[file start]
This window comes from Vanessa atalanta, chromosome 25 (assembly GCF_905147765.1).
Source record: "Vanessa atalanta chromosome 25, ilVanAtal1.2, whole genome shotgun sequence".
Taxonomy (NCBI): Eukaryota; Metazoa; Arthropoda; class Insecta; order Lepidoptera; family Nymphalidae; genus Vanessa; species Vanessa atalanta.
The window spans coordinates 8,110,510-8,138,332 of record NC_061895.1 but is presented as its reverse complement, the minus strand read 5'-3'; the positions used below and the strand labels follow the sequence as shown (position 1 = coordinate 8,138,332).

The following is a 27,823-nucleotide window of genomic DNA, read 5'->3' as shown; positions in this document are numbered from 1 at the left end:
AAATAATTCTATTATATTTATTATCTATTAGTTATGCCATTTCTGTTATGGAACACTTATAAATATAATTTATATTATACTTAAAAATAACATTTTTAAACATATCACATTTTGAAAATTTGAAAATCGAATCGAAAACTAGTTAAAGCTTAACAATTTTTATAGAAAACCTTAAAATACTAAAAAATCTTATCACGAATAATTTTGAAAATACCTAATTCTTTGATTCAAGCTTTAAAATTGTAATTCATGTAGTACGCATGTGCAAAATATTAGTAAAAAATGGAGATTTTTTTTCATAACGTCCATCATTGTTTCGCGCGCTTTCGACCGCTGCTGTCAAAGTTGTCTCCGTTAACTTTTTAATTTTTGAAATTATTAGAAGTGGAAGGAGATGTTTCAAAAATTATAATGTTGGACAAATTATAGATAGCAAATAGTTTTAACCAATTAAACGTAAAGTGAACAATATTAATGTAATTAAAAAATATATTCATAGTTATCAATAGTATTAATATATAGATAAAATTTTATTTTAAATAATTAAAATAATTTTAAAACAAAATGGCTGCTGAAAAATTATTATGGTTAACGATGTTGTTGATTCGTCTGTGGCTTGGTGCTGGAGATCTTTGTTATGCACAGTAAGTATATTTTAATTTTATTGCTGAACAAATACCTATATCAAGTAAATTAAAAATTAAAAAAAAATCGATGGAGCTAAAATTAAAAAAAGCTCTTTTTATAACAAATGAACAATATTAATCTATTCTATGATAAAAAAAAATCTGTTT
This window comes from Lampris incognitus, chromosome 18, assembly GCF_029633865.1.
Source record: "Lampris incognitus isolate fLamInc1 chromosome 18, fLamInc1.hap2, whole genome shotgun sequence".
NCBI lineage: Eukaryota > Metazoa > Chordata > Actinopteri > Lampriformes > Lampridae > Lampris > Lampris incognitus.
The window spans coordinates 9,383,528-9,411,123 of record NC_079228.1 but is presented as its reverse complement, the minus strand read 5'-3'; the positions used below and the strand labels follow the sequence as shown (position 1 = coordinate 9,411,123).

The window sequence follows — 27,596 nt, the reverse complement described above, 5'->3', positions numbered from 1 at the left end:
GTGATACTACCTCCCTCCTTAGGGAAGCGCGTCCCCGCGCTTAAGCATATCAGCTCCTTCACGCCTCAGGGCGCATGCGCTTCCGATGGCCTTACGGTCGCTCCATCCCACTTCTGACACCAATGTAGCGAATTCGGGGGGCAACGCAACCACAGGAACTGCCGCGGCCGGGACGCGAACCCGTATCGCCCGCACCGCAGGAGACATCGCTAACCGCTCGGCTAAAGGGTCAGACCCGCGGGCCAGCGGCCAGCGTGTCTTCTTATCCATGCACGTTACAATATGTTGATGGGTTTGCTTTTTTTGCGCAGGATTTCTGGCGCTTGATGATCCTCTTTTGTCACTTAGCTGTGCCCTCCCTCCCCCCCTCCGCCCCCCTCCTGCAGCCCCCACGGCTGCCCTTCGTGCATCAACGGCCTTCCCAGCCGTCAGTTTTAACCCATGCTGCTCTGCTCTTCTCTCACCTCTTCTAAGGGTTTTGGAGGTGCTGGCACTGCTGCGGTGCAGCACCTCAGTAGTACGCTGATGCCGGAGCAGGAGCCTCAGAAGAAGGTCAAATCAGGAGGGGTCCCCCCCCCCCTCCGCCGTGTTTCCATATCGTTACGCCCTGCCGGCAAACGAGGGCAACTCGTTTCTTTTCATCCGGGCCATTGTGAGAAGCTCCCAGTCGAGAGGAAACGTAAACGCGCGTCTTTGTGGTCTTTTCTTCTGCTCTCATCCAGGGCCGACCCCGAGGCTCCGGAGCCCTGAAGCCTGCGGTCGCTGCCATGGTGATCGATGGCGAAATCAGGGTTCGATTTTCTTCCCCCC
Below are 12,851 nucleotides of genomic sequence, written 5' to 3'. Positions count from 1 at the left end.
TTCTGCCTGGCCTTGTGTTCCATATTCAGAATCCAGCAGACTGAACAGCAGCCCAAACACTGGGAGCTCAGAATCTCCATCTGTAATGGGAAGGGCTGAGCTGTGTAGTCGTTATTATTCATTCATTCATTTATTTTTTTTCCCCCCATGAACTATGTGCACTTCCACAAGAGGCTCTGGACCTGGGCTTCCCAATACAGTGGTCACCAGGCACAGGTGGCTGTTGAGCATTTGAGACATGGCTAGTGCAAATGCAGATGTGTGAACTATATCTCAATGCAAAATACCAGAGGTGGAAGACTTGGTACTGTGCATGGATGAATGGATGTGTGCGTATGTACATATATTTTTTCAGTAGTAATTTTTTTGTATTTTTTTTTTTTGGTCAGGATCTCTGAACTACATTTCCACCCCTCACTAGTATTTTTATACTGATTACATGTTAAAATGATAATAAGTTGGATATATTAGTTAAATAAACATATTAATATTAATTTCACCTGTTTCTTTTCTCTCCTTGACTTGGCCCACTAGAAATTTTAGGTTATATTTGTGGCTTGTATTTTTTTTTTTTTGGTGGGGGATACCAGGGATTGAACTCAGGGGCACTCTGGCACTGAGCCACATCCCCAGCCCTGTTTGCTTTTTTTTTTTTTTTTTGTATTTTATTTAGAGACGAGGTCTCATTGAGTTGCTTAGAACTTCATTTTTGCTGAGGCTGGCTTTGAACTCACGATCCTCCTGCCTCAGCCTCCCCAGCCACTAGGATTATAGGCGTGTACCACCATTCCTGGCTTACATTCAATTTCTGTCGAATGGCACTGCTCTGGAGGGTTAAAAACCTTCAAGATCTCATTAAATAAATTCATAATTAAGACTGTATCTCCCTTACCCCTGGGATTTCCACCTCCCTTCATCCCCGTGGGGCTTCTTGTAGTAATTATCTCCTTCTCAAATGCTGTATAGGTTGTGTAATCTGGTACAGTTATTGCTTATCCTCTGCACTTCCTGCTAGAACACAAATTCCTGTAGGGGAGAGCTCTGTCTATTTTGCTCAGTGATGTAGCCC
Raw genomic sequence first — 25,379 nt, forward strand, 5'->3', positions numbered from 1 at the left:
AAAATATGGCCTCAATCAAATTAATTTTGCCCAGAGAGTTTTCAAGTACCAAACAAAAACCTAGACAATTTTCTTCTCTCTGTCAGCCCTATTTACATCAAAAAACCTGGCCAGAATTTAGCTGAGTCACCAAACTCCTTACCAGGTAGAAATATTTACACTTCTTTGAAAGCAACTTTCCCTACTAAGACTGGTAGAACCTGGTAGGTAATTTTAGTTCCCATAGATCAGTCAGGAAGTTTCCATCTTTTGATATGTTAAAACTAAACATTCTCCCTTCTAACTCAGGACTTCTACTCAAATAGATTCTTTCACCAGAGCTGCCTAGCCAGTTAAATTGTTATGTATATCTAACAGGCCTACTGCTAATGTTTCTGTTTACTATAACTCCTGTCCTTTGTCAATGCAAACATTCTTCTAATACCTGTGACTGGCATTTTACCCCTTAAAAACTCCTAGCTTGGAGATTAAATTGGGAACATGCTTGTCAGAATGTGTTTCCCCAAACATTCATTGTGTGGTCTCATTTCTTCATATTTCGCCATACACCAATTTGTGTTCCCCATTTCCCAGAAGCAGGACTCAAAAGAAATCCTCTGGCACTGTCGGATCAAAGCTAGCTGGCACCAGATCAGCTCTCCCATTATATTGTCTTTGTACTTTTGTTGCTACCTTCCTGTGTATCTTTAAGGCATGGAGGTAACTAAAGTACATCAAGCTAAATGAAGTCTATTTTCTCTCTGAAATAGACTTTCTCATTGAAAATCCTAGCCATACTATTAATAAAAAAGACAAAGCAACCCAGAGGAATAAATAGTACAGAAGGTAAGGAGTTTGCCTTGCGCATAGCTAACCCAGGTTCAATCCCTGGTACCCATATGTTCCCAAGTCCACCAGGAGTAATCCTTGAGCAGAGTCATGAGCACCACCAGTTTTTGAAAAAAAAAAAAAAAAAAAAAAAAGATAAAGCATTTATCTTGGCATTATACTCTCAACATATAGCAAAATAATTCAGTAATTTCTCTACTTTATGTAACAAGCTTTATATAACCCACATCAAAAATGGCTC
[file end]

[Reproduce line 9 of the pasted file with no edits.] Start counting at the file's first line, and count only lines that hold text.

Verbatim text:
NCBI lineage: Eukaryota > Metazoa > Chordata > Actinopteri > Lampriformes > Lampridae > Lampris > Lampris incognitus.